There was a steady stream of people coming in through the gate, especially from my side, and I quickly worked up a greeting that became my staple for the rest of the evening: "Hello, here's some information if you're interested," I held the flyer close to my body, and before someone took it I would add, "We're not affiliated with the event…" I was careful to make eye contact, "But we hope you have a good night." One of the four women behind the gate heard me saying, "We're not affiliated with the event" and yelled out, "Good boy!" She and the others returned to the theater.
Jerry later told me that he was not so verbose. He was handing the flyers to people and saying, "You might want to read this," or "This is about the event tonight," as he had made no promises to say otherwise.

Whether the police were called, we don't know, but none ever showed up. The next hour and a half went a lot more smoothly. Responses were varied. The majority of people had their eyebrows up as I handed them "some information," looked slightly concerned as I denied affiliation with the event, and then smiled and said "Thank you" as I wished them a good night. A smaller percentage almost grabbed the paper and then thought better of it or said "No thanks", and others (especially those talking on cell phones) ignored me completely. Only a few people stopped to stand next to me and actually read what the paper said. "What is this about?" they would ask. I took the delicate tact and said, "Ah, this is how to tell a bad psychic from a good psychic. You can watch Sylvia tonight to see if she does any of these things." Of course, by that criterion, there is no such thing as a good psychic.

I was surprised that no one, having glanced at the paper, discarded it on the ground or came back to throw it in my face or shout epithets. Only one was handed back, and that was by a guy who had picked one up from Jerry, realized that it was for an event he wasn't even attending, and gave it back to me. A few people who were just walking by were curious as to who this Sylvia Browne person was, and we gave them handouts, too.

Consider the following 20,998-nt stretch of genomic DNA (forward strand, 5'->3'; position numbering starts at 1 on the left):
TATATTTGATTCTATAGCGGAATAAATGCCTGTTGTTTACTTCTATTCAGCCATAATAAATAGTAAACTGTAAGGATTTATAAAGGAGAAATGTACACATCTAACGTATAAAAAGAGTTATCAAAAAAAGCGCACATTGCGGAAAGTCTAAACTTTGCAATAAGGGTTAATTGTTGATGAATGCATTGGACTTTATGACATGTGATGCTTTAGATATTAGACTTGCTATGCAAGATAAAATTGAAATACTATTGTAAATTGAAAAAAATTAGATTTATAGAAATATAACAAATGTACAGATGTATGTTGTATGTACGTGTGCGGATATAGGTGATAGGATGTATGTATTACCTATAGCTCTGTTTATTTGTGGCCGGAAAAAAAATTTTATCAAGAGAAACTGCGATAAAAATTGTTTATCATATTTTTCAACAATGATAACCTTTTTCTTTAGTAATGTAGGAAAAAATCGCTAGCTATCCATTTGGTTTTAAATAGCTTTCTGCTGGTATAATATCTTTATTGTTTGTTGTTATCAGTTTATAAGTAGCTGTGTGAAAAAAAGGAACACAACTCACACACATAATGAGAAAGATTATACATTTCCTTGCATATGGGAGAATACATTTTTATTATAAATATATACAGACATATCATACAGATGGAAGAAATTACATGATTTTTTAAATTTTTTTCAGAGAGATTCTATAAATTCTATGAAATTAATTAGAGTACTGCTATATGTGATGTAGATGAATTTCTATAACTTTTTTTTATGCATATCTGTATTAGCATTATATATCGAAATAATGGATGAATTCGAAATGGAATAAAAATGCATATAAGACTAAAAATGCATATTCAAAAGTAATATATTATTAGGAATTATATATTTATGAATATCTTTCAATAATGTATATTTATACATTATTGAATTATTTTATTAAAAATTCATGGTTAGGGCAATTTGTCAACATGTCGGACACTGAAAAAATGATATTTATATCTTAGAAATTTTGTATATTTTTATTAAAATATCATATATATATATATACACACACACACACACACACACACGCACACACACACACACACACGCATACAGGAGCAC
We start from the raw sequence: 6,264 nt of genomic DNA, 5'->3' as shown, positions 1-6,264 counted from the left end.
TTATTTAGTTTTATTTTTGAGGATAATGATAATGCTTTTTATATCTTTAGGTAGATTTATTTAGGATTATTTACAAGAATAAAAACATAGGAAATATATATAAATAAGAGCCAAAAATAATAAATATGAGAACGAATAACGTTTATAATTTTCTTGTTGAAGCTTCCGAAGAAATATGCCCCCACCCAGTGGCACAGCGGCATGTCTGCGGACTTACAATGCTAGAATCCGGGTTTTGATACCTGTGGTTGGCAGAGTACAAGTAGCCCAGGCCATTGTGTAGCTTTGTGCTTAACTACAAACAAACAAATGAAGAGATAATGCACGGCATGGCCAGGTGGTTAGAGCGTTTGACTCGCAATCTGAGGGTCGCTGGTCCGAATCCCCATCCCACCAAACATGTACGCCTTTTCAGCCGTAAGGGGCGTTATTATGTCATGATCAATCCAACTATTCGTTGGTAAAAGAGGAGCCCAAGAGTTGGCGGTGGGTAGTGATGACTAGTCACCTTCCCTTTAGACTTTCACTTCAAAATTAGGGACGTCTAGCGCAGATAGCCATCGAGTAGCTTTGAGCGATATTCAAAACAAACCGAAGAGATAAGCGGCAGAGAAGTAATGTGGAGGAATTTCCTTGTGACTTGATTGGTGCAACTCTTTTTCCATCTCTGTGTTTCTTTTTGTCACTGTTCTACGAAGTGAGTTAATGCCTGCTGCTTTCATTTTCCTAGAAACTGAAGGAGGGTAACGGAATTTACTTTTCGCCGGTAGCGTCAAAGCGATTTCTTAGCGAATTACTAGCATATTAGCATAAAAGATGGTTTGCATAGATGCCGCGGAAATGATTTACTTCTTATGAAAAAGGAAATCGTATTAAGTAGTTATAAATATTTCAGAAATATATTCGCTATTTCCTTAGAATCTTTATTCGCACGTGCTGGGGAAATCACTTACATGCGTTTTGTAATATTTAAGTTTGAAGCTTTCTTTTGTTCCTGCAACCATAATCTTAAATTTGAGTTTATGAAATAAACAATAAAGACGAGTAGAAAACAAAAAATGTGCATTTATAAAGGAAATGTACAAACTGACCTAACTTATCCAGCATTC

One of our primary roles of the evening was directing traffic. The lot quickly became full, and the streets were clogged with people trying to get information as to where they should park. The parking lot attendants ignored these people completely, unless it was someone on a VIP list, so Jerry and I took to telling people they could find parking up the street and to the left. We wished each of them good luck, and they seemed to appreciate someone paying attention to them.

About fifteen minutes before 7:00 PM, a black limousine arrived with darkened windows. This was clearly Sylvia, as the curly-haired woman personally ran over to make sure the limo encountered no problems.

About ten minutes after 7:00, Jerry and I switched places, and we continued to hand out flyers for another twenty minutes. People were still coming in (and trying to find parking) half an hour after the event had begun, but we were nearly out of flyers and had to get back to IIG. I finished the night with 16 left, and I don't think Jerry had many more.

Overall, I'd say our minor protest was a great success. Perhaps some people enjoyed the dose of skepticism we administered, and maybe even began to question Sylvia's methods. We look forward to hearing what feedback we receive, both positive and negative. Hopefully Sylvia looked out into a sea of people dotted with brightly colored handouts. If so, I'm sure she already knew what they said. She is a "psychic", after all.